The NASCAR Cup Series season is 29 races old, but there’s already reason to celebrate before this season comes to an end.
Chris Buescher’s Bristol breakthrough on Saturday night produced the 19th different driver in Victory Lane this year, a record through 29 events and tying 2001 for the most in the modern era. Some of the stunners stem from who have been victorious; some stem from those who haven’t been.
Let’s start, of course, with the winners.
Austin Cindric, the fresh-faced rookie wheeling the No. 2 Ford for Team Penske, started the year with a bang, scoring the Daytona 500 triumph in his eighth career Cup start by mere inches over Bubba Wallace.
Defending series champion Kyle Larson and his Hendrick Motorsports teammate Alex Bowman followed up with respective wins at Auto Club and Las Vegas, perhaps lulling some into thinking this year would be routine. That was before Chase Briscoe, the sophomore Stewart-Haas Racing driver, made his maiden trip to Victory Lane by winning the spring race at Phoenix Raceway.
As the season rolled, Ross Chastain drove himself and Trackhouse Racing to their first wins at Circuit of The Americas, then proved himself again just four weeks later by winning at Talladega. His teammate, Daniel Suárez, wasn’t far behind, netting his inaugural triumph in June at Sonoma Raceway.
Another second-year team, 23XI Racing, has itself two wins this year courtesy of two different drivers — but via the same car number and at the same track. Kurt Busch drove the No. 45 Toyota to victory at Kansas Speedway in May. Five months later, with Busch recovering from a July injury, Wallace scored career win No. 2 at the same track piloting Busch’s number across the stripe.
Perhaps more eye-opening was that Wallace’s win came during a sweep by non-playoff drivers in the Round of 16, a shocker unseen during the elimination era of the NASCAR Cup Series Playoffs since it began in 2014. His victory was sandwiched between two storybook triumphs themselves.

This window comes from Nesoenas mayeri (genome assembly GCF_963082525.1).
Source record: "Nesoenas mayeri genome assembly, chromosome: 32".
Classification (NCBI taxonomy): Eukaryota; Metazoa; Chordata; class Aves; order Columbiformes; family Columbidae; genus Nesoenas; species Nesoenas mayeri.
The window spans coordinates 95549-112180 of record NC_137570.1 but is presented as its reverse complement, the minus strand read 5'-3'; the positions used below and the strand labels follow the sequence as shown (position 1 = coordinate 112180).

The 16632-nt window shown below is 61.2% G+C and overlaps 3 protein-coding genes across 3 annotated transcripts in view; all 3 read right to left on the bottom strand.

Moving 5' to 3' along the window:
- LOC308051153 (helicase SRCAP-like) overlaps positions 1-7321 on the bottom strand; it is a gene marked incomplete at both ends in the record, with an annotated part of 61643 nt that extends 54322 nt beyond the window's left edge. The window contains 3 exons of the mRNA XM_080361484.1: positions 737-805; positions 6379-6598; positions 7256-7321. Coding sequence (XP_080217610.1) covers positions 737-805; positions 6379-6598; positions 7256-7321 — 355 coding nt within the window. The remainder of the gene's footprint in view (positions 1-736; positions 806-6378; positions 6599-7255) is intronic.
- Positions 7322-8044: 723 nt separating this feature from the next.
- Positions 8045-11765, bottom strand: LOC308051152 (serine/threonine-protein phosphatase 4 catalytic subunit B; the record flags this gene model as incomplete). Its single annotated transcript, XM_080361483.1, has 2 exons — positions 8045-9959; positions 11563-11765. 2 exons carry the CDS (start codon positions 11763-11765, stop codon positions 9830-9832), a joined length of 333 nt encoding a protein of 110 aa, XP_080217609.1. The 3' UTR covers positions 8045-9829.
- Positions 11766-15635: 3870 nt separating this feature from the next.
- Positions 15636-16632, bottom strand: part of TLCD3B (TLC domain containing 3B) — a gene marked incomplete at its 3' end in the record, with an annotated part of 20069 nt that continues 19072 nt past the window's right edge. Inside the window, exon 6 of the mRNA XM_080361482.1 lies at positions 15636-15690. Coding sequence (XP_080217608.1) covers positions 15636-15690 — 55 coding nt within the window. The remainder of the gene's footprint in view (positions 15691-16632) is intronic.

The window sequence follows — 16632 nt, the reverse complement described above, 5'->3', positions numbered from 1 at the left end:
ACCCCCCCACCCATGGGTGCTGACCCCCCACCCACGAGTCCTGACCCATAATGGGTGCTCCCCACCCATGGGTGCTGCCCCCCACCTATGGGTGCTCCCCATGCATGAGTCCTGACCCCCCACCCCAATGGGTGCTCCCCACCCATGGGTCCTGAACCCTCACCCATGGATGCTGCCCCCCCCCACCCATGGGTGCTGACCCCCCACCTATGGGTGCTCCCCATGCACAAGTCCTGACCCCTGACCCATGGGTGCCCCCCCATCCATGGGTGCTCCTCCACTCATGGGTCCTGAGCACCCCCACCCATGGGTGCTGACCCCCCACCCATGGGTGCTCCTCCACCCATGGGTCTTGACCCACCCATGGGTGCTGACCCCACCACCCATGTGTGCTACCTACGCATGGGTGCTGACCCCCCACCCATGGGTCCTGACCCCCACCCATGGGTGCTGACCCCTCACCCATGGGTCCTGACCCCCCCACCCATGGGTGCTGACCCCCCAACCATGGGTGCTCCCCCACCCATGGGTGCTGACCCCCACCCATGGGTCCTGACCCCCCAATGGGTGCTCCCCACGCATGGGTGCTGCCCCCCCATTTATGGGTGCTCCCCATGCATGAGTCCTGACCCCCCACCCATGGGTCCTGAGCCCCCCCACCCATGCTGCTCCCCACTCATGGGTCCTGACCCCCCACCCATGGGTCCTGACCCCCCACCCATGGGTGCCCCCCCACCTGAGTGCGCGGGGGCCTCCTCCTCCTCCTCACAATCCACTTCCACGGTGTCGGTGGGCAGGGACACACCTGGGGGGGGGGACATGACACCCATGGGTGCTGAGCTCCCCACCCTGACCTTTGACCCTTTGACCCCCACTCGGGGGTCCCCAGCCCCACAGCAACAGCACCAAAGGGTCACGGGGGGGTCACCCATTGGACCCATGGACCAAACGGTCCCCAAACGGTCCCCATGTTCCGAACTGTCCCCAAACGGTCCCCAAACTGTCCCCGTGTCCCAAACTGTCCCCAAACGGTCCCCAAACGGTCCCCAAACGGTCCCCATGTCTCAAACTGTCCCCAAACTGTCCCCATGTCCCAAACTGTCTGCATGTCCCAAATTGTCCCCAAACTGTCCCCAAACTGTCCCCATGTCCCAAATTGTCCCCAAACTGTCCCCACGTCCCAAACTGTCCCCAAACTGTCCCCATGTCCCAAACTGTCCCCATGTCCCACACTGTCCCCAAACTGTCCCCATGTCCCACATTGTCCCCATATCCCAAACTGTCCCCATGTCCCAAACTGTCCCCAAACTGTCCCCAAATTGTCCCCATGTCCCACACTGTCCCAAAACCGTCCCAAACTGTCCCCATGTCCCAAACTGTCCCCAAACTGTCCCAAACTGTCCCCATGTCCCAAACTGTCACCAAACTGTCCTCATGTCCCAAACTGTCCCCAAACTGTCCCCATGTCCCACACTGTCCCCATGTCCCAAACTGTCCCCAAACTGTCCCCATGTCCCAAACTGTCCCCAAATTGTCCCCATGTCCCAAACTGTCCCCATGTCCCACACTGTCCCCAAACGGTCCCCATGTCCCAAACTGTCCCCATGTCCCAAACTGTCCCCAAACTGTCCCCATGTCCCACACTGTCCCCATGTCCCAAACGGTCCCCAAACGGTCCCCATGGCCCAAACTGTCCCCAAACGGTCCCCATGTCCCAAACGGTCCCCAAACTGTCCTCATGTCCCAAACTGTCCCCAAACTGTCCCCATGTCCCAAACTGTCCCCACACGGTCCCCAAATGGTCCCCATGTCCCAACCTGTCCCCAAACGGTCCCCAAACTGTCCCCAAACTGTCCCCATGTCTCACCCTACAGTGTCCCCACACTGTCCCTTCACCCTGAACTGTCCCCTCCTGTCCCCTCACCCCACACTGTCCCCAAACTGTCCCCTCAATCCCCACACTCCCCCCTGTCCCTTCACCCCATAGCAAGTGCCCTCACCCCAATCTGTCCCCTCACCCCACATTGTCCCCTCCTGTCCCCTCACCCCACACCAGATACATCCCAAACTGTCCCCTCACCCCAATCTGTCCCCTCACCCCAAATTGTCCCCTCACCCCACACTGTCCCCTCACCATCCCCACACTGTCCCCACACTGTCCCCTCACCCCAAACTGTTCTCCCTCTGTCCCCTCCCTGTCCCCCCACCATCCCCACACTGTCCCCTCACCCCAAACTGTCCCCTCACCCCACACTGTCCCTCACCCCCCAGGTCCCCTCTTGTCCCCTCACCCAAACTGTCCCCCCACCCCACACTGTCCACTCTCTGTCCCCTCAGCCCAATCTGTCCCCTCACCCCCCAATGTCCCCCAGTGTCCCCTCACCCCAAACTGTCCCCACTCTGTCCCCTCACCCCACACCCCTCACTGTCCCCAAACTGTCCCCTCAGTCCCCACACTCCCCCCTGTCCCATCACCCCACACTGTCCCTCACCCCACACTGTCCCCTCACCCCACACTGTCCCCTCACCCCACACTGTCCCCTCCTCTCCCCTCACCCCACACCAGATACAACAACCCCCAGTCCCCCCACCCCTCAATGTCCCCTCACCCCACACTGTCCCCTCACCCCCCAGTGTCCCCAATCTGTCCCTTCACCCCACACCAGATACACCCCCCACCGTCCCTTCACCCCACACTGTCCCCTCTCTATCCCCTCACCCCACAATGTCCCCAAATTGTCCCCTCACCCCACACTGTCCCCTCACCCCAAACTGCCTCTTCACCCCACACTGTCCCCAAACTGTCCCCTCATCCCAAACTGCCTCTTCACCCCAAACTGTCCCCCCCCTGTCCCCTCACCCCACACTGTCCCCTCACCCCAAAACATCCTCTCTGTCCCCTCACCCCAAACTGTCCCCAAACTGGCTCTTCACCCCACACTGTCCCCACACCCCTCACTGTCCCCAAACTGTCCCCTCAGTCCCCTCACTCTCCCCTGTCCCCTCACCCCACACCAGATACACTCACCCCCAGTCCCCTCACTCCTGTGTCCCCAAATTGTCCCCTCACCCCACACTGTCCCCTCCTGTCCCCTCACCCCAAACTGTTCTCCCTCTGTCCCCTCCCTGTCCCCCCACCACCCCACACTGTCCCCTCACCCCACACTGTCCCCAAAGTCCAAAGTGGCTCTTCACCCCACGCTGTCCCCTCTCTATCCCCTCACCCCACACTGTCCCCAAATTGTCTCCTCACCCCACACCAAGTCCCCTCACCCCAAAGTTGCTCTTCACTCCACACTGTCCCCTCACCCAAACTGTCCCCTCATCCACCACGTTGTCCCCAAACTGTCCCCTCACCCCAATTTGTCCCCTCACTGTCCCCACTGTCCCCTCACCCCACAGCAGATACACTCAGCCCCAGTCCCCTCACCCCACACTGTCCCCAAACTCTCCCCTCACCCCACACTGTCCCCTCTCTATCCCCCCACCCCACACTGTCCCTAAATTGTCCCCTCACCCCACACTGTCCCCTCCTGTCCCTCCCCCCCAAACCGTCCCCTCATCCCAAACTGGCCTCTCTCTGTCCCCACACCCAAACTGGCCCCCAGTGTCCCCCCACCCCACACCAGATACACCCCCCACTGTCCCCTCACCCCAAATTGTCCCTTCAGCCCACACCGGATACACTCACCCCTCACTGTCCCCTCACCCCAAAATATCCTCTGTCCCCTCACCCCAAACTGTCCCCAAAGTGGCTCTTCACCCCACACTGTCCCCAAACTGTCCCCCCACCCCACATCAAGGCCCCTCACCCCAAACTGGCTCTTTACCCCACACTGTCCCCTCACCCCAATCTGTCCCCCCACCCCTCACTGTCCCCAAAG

Erik Jones earned his second Southern 500 checkered flag on Labor Day Weekend behind the wheel of Richard Petty’s famed No. 43 Chevrolet for Petty GMS Motorsports — the team’s first win despite the number and co-owner’s prior history. Two weeks later, Buescher scored the inaugural win for the rebranded RFK Racing at Bristol Motor Speedway, his first win in 222 races.
|Most different winners in a season: All-time|
|* = Through 29 races|
Source: Racing Insights
And let’s not forget the first career win for Tyler Reddick at Road America on Fourth of July weekend — a feat he backed up four weeks later at the Indianapolis Road Course. His Richard Childress Racing teammate Austin Dillon ended the regular season with a clutch win at Daytona to advance into the postseason as well.
Yes, the regular contenders have scored their wins — 2020 series champion Chase Elliott leads with four victories; two-time title winner Kyle Busch was victorious on Bristol’s dirt; Kevin Harvick went back-to-back in August; Joey Logano and Denny Hamlin each have two wins — but the parity has perhaps never been stronger in the NASCAR Cup Series.
While Hendrick Motorsports has statistically separated itself with nine wins — Joe Gibbs Racing trails with four — nine different teams have won in 2022. That means only six organizations that field full-time Cup efforts are winless.
And yet there remain surprises on the list of those with goose eggs in the win column.
Ryan Blaney, a three-time winner in 2021, has failed to visit Victory Lane since the 2021 regular-season finale, yet the No. 12 Ford (which won this year’s exhibition All-Star Race at Texas Motor Speedway) is locked into the Round of 12, which begins Sunday at Texas (3:30 p.m. ET, USA Network, NBC Sports App, PRN, SiriusXM NASCAR Radio).
Former Cup champions Brad Keselowski and Martin Truex Jr. have both been shut out of Victory Lane thus far and failed to make the playoffs for the first time in years. Keselowski last missed the postseason in 2013 while Truex was last out in 2014.
But there remain seven races on the schedule for breakout winners to find their way into the history books. Never has the Cup Series seen 20 different victors in the same season, particularly in the modern age dating back to 1972.
What once seemed impossible is certainly within reach. Truex has shown speed numerous times this season, including at 1.5-mile tracks like Texas and Las Vegas; Blaney, among other winless competitors, is especially capable of breaking through at the crapshoot that often is Talladega; and who’s to say the Charlotte Motor Speedway Roval won’t produce an upset?
Regardless of what’s ahead over the next seven weeks, the season should be relished for its rare history. Years like this come around only so often — and if there is a new winner, it’ll be something never seen before.